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Response to Comment on “Local reorganization of xanthophores fine-tunes and colors the striped pattern of zebrafish”

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Science  17 Apr 2015:
Vol. 348, Issue 6232, pp. 297
DOI: 10.1126/science.aaa2804

Abstract

Watanabe and Kondo question our conclusion that the current Turing-type model of color patterning in zebrafish requires modification. In addition to xanthophores and melanophores, iridophores are essential for stripe formation in the body, although not in the fins. A model of predictive value should accommodate the in vivo dynamics and interactions of all three chromatophore types in body stripe formation.

It has been postulated that Turing-type mechanisms underlie color pattern formation in fish, and they can be generalized to explain vertebrate coloration (13). However, experimental analyses in several organisms (4, 5), including zebrafish (610), suggest these models to be oversimplifications with limited predictive value.

In zebrafish, three chromatophore types—xanthophores, iridophores, and melanophores—are required to form the striped pattern in the body, whereas only melanophores and xanthophores are required in the fins (6, 7, 11, 12). The importance of melanophore-xanthophore interactions over short and long ranges was identified in our and Parichy's laboratories (11, 12). Recently, iridophore-dependent interactions for the body patterning have been identified (6, 7). In the absence of iridophores (Fig. 1B), the shiny appearance of stripes is lost, the number of melanophores is much reduced, and the repetitive stripe formation does not occur beyond the first two stripes. In the absence of either melanophores or xanthophores, residual stripes are formed between iridophores and the remaining cell type (6). Iridophores and xanthophores support melanophores over a long range but repel at short range. Iridophores attract xanthophores and directly influence their survival, differentiation, and recruitment to the light stripes (Fig. 2) (6, 7). Although iridophores and xanthophores have qualitatively similar interactions with melanophores, only iridophores are capable of long-range dispersal in the skin, which is important in initiating new light stripes and for the formation of a repetitive pattern (6, 8). Xanthophores and melanophores only display short-scale movements during normal development (8, 9). This has recently been supported by an independent study indicating that iridophores regulate melanophore stripe position and width (13). However, the current Turing-model does not consider iridophores.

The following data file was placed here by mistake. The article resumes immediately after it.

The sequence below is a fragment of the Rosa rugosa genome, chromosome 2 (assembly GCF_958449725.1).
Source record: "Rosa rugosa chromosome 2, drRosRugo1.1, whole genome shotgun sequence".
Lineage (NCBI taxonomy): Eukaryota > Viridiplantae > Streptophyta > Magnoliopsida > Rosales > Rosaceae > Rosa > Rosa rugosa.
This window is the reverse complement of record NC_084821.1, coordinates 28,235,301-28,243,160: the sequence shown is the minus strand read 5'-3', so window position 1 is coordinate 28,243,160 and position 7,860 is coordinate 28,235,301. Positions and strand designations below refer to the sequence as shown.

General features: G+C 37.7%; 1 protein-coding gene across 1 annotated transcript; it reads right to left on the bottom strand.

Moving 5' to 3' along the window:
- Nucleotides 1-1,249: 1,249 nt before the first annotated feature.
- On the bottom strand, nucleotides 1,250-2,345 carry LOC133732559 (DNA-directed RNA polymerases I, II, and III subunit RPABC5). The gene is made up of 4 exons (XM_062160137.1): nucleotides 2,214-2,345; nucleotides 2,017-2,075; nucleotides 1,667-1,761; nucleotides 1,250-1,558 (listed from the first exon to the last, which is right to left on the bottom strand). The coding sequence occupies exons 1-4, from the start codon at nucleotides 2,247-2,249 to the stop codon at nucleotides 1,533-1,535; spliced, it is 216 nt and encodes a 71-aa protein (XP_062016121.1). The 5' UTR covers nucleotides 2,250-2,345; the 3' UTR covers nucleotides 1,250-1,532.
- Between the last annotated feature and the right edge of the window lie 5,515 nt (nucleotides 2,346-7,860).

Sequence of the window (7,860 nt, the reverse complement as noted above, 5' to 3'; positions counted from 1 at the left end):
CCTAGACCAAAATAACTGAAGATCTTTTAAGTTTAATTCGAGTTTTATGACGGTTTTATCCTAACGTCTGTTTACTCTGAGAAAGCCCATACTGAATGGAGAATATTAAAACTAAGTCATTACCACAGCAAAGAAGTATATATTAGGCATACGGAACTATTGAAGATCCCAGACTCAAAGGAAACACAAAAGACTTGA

Fig. 1 Zebrafish pigmentation mutants and pattern variation in other Danio species.

(A) Wild-type and (B to F) mutant Danio rerio (zebrafish). (G) Danio margaritatus with striking difference in body and fin patterning. (H) Danio albolineatus. (I) F1 hybrid of zebrafish and Danio albolineatus: striped on the body, not on the fins.

Fig. 2 Scheme of interactions between chromatophores types.

Black circles, melanophores; I, iridophores; yellow circles, xanthophores; red curved arrows, long-range interactions; black arrows, short-range interactions. [Reproduced from (6)]

In the body, dark and light stripes are generated sequentially; formation of light stripes always precedes the formation of dark stripes (8). The first light-stripe region is formed following a morphological prepattern provided by the horizontal myoseptum, not by iridophores; choker mutants (Fig. 1C) lack the horizontal myoseptum and make meandering stripes (6). However, the stripes in choker are of normal width and composition, suggesting that further stripe formation is a self-organizing process, requiring the interaction between all three chromatophore types (6).